The characteristics that separated the two poorly functioning systems through the eyes of the customer from the one that delighted the customer were good leadership, true customer focus, and a well-designed system operated by a team of individuals who are empowered to make further changes to improve the system.

That is what we are striving for in our GBMC HealthCare System.

What can we do to get more customer-focused and design things better at GBMC? How can we use metrics better, get better teamwork, or make our staff more empowered?

Thursday, August 16, 2012

Record Useful Information Only Once

One morning this week I was chatting with a few physicians in our medical staff lounge. “Did you see this?” one of them asked me. I looked to see that someone had tacked up a paper on the bulletin board that was from the “A Piece of My Mind” series in the Journal of the American Medical Association. The writer was lamenting the fact that since the implementation of electronic documentation, many clinicians, especially trainees, were abusing the “cut and paste” function to make their notes repetitive, lengthy, and unreadable. The doctors present with me in the lounge were unified in their belief that this new ability to repeat every fact about the patient in every note was making the record less usable.

I replied to my colleagues that I had seen and read the piece and that I had mixed feelings about it. While I agreed with the author’s basic lament that the regurgitation of information was not helpful, I was bothered by the tenor of his writing. You see, he was a teacher of the people whose work he was criticizing, and he also appeared to be blaming the creators of the electronic record for the fact that his work of patient care was becoming harder. I thought that he was in the “victim box”. He was going to write about this problem so that some great power would fix it. He did not appear to be willing to take any action to help improve the situation.

In 1994, which was also a time when people were talking about healthcare reform, Dr. Donald Berwick, then the President of the Institute for Healthcare Improvement, wrote a paper in the same journal in which he proposed 11 worthy aims of clinician-led reform. One of the aims was recording only useful information only once. Dr. Berwick realized then, and it is ever-more true today, that in an electronic record it is pure waste to record the same thing twice because in a database after the first recording the information can be displayed whenever it is needed. He knew that not only is the second recording of the same data element wasteful, but it creates an opportunity for error like we have with multiple allergy or medication lists in the paper record.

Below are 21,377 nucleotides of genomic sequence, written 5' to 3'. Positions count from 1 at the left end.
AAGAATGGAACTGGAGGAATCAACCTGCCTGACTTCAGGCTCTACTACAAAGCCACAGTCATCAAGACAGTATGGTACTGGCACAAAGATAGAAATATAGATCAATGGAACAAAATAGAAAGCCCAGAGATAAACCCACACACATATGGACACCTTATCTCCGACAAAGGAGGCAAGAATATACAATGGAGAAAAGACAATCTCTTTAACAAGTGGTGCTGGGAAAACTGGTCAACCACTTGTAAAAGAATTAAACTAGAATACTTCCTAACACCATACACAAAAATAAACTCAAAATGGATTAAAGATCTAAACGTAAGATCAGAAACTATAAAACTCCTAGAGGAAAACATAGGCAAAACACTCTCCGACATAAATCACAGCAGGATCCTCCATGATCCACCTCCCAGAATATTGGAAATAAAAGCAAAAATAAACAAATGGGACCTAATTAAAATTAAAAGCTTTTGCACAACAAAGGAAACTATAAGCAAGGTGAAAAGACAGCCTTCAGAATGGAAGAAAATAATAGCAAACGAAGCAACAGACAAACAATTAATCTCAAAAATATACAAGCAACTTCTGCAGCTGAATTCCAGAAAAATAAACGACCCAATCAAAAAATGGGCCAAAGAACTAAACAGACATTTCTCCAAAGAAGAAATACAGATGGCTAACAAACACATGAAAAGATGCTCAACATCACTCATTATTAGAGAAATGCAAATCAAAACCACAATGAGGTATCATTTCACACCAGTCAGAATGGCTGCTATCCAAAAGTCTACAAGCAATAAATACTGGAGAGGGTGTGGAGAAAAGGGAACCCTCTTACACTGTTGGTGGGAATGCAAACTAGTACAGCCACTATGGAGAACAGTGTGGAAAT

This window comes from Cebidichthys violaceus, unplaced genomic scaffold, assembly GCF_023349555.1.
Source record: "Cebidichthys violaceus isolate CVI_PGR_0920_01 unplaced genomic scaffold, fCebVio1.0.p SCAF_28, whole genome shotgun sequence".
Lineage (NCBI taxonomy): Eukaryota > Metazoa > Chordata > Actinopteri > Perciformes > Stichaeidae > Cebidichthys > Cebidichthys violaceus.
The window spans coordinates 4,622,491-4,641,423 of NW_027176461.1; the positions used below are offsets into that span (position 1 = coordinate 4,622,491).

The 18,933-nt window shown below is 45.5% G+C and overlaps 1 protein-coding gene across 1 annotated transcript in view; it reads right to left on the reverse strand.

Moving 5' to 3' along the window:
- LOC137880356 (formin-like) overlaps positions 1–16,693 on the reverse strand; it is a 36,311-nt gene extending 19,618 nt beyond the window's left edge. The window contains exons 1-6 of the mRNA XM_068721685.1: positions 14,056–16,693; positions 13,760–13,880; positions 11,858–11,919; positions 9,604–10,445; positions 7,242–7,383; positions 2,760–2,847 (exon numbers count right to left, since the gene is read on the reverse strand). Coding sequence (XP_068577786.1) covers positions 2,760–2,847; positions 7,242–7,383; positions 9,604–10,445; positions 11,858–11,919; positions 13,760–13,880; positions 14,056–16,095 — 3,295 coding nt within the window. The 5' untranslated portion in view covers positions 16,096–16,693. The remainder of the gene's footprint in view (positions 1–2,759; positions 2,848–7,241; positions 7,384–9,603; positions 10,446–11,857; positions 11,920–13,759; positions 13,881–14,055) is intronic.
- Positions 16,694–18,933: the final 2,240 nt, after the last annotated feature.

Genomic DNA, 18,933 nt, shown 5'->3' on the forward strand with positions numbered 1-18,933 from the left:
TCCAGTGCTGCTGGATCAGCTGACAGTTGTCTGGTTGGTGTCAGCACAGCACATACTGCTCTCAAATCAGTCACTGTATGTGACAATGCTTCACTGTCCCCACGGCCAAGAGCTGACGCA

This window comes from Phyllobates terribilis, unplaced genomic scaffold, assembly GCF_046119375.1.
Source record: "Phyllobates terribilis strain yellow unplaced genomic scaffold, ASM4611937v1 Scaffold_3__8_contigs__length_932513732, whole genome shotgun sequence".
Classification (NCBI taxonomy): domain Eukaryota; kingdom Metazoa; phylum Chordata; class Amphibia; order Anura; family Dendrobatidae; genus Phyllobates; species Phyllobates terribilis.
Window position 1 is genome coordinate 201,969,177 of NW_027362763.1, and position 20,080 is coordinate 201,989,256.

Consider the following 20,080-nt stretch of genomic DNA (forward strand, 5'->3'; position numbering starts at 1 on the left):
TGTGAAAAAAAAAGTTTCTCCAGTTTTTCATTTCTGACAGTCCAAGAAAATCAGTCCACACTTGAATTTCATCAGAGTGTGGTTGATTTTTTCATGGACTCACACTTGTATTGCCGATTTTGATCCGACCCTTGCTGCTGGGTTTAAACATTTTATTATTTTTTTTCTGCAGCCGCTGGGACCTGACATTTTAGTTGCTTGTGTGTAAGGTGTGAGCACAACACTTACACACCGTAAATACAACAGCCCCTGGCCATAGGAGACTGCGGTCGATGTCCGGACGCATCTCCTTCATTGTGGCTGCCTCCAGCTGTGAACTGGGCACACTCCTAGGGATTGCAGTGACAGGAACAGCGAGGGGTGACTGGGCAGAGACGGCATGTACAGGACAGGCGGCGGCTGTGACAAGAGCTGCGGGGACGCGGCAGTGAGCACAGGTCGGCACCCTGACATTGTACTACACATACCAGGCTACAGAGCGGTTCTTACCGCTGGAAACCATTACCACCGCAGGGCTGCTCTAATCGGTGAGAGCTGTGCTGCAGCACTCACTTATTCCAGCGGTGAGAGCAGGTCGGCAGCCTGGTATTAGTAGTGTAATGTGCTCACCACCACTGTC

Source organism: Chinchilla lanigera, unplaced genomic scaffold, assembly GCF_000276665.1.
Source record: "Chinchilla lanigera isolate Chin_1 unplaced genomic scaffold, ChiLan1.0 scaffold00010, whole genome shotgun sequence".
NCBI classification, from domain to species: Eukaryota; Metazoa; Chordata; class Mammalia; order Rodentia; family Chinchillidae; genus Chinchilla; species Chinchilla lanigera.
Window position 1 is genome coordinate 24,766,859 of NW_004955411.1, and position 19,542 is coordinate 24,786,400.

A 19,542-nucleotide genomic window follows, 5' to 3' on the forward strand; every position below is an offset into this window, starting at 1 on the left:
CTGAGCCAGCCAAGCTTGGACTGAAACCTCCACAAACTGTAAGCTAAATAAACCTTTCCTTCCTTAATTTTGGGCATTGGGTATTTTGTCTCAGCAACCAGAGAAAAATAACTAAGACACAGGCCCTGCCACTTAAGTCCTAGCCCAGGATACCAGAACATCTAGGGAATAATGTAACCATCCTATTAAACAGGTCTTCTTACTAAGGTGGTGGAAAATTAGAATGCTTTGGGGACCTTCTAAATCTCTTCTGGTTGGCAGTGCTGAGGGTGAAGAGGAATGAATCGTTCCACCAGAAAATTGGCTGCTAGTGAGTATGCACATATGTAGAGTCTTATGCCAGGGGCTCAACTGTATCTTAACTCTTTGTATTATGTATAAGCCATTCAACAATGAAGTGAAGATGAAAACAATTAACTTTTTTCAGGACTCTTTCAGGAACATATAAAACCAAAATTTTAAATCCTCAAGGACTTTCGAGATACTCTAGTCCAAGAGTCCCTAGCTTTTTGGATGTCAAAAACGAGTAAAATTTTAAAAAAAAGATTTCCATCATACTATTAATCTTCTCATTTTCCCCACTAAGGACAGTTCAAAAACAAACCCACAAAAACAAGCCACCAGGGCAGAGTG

In both the paper and the electronic record there is the potential of waste and patient safety issues. Most of us believe that the benefit that the electronic record gives in making the information available everywhere trumps its failings. But I am in agreement with the author of the JAMA piece that we have to stay vigilant to prevent the creation of a record that is less usable because of its repetitiveness.

But what about Dr. Berwick’s notion of clinician-led reform? At GBMC, our clinicians are making marvelous improvements from doing standard work in the use of central lines to stop infections, to creating order sets to increase the use of evidence-based strategies, to extending office hours, and yes to implementing electronic records so that what the primary care team knows about a patient is available to the ED Team when the patient needs help. Our doctors and nurses haven’t looked to a higher power to make these improvements so we shouldn’t be looking to some higher power to change the recording habits of our junior or not-so-junior colleagues. We should get in action to record only useful information only once! This is my problem with the JAMA piece. Why did the author write the piece before he had sat down with his team to change their work?

What actions might you take to make the patient’s medical record more usable and safer?

A GBMC Icon is Recuperating

Git Merryman, the indomitable “Mr. G” of the Volunteer Auxiliary, who has greeted and helped so many of our patients from his post in our main blood drawing station, has been recuperating from a significant illness at GBMC. Git told me that it would be ok for me to mention this fact in the blog. He is very grateful for the wonderful care he has received from our physicians, nurses, therapists, housekeepers, food service workers, and others. We are grateful for all that he has given us and I can’t wait to see him back at his post! 

Thursday, August 9, 2012

Standard Work, Daily Measurement, and Keeping our Patients Safe from Infections

It has been a number of years since healthcare organizations started working on hand hygiene as a way to reduce the spread of infections. We have made some progress, but many outsiders have gotten frustrated with our inability to “just do it” and make “washing in” and “washing out” the rule.

At GBMC, we have improved significantly in this area but we still have defect rates of around 20 percent. It is hard to get closer to perfection on this one. But we have gotten beyond lamenting the reasons why we can’t do it. As I said in the blog a few weeks ago, we are getting better at improvement.